India has witnessed a long-standing culture of myth-making, with political propaganda machinery, nurtured over decades to whitewash important contributions of many and serve it as the achievement of few. Indian telecom industry which has been leading the world in terms of telecom penetration and services is also a victim of people claiming false credits. Coordinated efforts during the past governments were made to attribute India’s telecommunications boom to the vision and work of former Prime Minister Rajiv Gandhi and his adviser Sam Pitroda.
The growth in the telecom sector in India has been a major driving force behind the economy, with cheap tariffs and deep network penetration. Telecom sector has been a critical force behind India’s Progress. Rajeev Mantri and Harsh Gupta in a report published in Livemint tackle this myth head on and have beautifully deconstructed false claims made by the Congress and media elites. Pitroda has been more than willing to take credit for India’s mobile revolution. The inside cover of The March of Mobile Money, a book written by him, declares him to be “the man behind India’s telecom revolution”.
“There are two facts about the telecom boom that are obvious but merit repetition—first, the growth was driven by the private sector, not state-owned companies or the government; and second, the boom has been brought about by the rapid uptake of mobile telephony, not landline telephones or public call office (PCO) booths.” The report further adds.
Sam Pitroda who has been in the spotlight recently for his nonsensical and insensitive comments on various issues is not new to the trade. A close confidant of Rahul Gandhi and also a member of the Congress manifesto committee has accompanied Rahul Gandhi to various election rallies to influence voter on the basis of his ‘contributions’ to the Indian telecom boom.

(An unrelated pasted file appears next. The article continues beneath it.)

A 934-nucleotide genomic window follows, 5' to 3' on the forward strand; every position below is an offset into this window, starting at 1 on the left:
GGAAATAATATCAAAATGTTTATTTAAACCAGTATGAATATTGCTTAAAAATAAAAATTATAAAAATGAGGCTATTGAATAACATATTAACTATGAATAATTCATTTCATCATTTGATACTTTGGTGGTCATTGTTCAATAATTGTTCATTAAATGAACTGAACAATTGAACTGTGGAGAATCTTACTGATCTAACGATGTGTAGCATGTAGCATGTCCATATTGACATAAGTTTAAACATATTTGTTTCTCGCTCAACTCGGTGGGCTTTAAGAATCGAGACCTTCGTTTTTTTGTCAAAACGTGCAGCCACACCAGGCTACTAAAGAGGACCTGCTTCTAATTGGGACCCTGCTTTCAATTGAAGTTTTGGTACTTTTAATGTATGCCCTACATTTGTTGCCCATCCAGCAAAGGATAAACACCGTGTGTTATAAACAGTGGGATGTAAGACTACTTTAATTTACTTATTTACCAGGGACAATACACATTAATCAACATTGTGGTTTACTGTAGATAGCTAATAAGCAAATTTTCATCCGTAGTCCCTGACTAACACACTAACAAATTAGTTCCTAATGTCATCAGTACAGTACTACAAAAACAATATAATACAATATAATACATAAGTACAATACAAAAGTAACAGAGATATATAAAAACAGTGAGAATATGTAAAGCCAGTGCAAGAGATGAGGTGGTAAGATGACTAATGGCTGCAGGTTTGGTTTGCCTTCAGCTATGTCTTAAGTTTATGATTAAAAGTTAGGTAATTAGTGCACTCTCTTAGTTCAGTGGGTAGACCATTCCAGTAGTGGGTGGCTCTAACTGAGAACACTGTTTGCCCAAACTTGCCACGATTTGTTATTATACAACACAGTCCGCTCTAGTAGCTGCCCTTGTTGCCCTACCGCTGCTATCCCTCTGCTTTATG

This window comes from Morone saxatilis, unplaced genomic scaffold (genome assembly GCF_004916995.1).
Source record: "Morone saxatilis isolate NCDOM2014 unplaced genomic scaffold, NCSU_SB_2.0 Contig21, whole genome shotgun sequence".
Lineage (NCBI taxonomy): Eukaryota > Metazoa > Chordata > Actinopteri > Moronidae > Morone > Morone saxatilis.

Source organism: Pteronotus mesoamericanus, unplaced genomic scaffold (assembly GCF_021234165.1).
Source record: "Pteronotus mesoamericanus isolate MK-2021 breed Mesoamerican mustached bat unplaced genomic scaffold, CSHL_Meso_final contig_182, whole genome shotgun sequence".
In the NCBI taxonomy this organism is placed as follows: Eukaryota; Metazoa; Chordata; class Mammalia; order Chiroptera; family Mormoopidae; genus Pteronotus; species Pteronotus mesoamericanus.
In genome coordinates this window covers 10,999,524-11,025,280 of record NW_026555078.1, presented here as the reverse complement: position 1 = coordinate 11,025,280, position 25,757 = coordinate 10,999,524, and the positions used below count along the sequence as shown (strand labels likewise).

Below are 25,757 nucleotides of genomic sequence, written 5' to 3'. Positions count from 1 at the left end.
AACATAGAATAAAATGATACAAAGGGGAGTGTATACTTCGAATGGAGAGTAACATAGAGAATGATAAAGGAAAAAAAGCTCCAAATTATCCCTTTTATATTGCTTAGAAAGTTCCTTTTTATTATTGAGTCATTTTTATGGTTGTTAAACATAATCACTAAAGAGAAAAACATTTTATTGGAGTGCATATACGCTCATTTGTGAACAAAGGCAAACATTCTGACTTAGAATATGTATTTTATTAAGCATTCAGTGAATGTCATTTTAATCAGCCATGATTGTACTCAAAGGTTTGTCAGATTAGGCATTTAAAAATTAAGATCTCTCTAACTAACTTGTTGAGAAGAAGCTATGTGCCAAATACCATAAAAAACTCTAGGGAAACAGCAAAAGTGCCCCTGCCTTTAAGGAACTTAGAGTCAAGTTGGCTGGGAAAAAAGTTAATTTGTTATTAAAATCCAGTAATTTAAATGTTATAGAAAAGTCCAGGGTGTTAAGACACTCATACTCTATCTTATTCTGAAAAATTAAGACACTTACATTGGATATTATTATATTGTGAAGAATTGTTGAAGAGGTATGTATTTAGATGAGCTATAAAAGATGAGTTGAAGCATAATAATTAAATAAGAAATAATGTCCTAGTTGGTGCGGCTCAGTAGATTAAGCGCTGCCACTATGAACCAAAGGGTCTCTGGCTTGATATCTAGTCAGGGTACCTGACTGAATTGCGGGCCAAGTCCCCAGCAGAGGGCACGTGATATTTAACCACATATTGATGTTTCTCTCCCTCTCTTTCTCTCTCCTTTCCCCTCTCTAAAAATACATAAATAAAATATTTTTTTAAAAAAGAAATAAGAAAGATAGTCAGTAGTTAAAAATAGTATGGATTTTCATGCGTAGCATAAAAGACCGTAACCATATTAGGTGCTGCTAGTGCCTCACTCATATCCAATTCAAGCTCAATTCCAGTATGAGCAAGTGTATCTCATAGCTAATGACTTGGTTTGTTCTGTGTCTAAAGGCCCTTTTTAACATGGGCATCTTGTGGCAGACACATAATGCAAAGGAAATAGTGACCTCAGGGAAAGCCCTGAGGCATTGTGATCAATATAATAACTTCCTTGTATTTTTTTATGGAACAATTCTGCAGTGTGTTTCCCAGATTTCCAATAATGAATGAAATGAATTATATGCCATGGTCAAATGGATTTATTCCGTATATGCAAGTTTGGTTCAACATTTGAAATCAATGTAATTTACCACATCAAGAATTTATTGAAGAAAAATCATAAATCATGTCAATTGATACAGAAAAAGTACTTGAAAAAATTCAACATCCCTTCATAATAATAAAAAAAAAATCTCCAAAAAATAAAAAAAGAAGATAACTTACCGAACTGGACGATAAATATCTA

The report in Livemint further added, “The New Telecom Policy (NTP) announced by the government of India on 3 March 1999 recounted some facts about the status of the telecom sector in India at the time. It noted that India had “over 1 million” mobile phone subscribers. Ten years after Rajiv Gandhi’s government left office in 1989 and eight years after Pitroda returned to the US, following Rajiv Gandhi’s assassination, tele-density moved from 0.6% in 1989 to 2.8% in 1999. Does that constitute a “revolution” and does that make Rajiv Gandhi and Sam Pitroda the progenitors of the mobile revolution?”
Sam Pitroda, on the contrary, was involved in steps which had ultimately harmed the telecom prospects in India, as the head of Centre for Development of Telematics (CDoT) had argued “luxury car phones” were “obscene” in a nation where “people were starving”. His reservations led to Rajiv Gandhi pulling the plug on a World Bank project which proposed to deploy India’s first cellular network in Mumbai (then Bombay), according to the report.
The report also further goes ahead to give insight on the new telecom policy implemented in 1999 under the Atal Bihari government which gave a major boost to bring the Telecom sector where it stands today.
According to the annual report (2003-2004) by the Planning Commission which has been replaced by much efficient NITI Aayog, says on growth in Telecom industry during Atal ji tenure “the telecom services have registered a consistently high growth rate of more than 20 percent per annum. The robust private sector participation has resulted in unprecedented growth in the cellular and WLL services. During the year, cellular services have recorded an unprecedented growth of over 100 percent. As a result of this fast growth, Indian telecom network has emerged as the fifth largest network in the world.”
Integrity and conscience have always taken a back seat when it comes to the Congress, claiming credits for the efforts of others has always been the case. However, the myth-busting of baseless claims has just started with time and the dust will surely settle.